Sunday, February 22, 2004

In his new book, The New Bill James Historical Abstract, James ranks the top 100 players in baseball history at each position. In the pages preceding the player rankings, he explains his ratings system, including a brief discussion of the limitation of using raw Win Shares as a player rating system. In addition to the player’s career Win Share total, James uses the player’s three best seasons, five best consecutive seasons, career Win Shares per 162 games, as well as a time line adjustment and a subjective element.

I’m not sure that I see the value in using the player’s three best seasons as an indication of his career value, although this would slightly favor Mattingly and Perez. Just as I don’t believe that the player with the greatest cumulative statistics should automatically be rated highest, I don’t feel that a few seasons of greatness should outweigh a career of consistency. I am going to use the five best consecutive seasons, however, as well as career Win Shares per 162 games, but I’m also adding two of my own measures.

While I understand that evaluating a player based on his career Win Shares per 162 games is intended to measure how truly valuable he is as a player (when he plays), and does not subject him to be discriminated against based on such factors as the decision of his manager whether or not to play him every day or to play him only 140 games per season (possibly to preserve his longevity). However, what this fails to take into consideration is that a player’s value is based on his contribution to winning games over the course of a championship season.

A player who plays 162 games at an equal level of performance to one who plays 140 games is, obviously, about 15% more valuable in that particular season. Therefore, what also must be considered is a player’s value per season over the portion of his career that he is a full-time player. Steve Garvey played a full season of 162 games in seven separate seasons over the course of his career. The other three players combined to do so only once (Mattingly, 1986). This fact must be taken into consideration to the extent that playing in additional games increases a player’s productivity. Obviously, the flip side is that the lack of rest may actually detract from his performance, but the statistics will bear this out.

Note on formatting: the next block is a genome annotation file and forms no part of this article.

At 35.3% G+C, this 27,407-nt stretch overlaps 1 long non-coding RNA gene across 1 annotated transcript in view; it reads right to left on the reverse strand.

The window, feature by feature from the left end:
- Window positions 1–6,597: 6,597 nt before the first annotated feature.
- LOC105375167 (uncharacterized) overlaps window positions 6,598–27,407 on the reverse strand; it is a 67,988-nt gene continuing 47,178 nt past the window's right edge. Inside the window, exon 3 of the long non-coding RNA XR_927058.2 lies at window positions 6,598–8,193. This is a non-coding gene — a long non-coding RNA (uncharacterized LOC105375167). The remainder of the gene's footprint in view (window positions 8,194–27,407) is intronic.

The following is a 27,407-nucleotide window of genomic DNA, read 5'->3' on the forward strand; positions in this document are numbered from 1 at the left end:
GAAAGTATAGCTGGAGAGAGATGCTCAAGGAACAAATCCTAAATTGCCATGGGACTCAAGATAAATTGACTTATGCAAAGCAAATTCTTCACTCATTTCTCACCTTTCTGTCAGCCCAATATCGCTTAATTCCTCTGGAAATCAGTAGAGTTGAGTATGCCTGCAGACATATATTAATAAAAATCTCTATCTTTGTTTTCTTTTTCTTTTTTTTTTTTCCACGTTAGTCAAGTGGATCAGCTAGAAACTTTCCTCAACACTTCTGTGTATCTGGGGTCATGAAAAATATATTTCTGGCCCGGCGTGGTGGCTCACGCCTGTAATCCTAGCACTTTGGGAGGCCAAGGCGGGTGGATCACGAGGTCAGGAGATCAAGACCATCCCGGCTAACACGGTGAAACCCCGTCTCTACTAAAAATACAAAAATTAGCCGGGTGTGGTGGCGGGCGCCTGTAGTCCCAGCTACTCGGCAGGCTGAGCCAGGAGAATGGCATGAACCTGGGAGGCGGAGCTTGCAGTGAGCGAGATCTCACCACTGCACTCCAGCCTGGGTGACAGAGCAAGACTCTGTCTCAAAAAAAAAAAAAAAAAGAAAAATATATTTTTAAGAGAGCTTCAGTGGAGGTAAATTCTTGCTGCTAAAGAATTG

Therefore, the first statistic that I’ve added in my analysis is the player’s average Win Shares per full-time season, with the one caveat being that it should count against a player if he wasn’t able to maintain a full-time job at least into his mid-30’s, barring unforeseen circumstances such as major injuries or, most obviously, premature death. Both Garvey and Perez continued as full-timers into their late-30’s, while Mattingly retired after playing his final full season at the age of 34, which I’ll consider acceptable. Hernandez, however, played his final full-time season in 1987 at the age of 33, a little early by my standards, so I’m going to throw his 1988 season, in which he played in only 95 games, into the mix. Incidentally, Mattingly played in only 102 games in 1990, and Garvey in only 100 games in 1983, seasons that were not strike-shortened, but are considered during their primes for the purposes of this analysis, so including 1988 should not severely damage Hernandez by comparison.

In this particular analysis, all four of these players’ careers consisted of between 12 and 14 full-time seasons, which certainly provides for ease of comparison. I did, however, have to make one adjustment due to the fact that each of these players’ prime years were affected by strike-shortened seasons: Perez in 1972; Perez, Garvey and Hernandez in 1981; and Mattingly in 1994 and 1995. To account for this, I made adjustments based on the extent that each of these seasons were abbreviated, thereby reducing Mattingly’s full-time seasons from 12 to 11.59, Hernandez’s from 13 to 12.63, Garvey’s from 13 to 12.68, and Perez’s from 14 to 13.62. As it turns out, this didn’t make much of a difference, as you can see that each of their season totals was reduced by 0.32 to 0.41 of a season. I was mildly surprised by this, but I guess I should have realized that Garvey and Hernandez, who were affected by only one such season, were, in fact, affected by the season that was cut short the most (1981).

The second additional statistic I’m using is Win Shares earned during “prime” seasons, thereby adding a second cumulative statistic to offset my otherwise greater emphasis on win share rate statistics. However, I also want to point out that, in the seasons that are not counted in each of these players primes, Perez played in a total of 679 games; almost twice as many as Garvey’s 355, more than three times as many as Hernandez’s 196, and almost seven times as many as Mattingly’s 98. I feel strongly that a player’s decision to continue to play beyond his prime, which accounts for 464 of the 679 games in the case of Perez, should not be a major factor in evaluating the relative merits of the careers of potential Hall of Famers. Therefore, the advantage of looking at Win Shares earned during prime seasons is that it places a greater value on a player whose prime lasts longer than normal, but does not reward a player who continues to accumulate Win Shares even though he is past his prime and, obviously, not performing at a Hall of Fame worthy level.

Next, I'll get to the actual numbers...that is, the comparison of Win Share rates and totals. Thanks for bearing with me.

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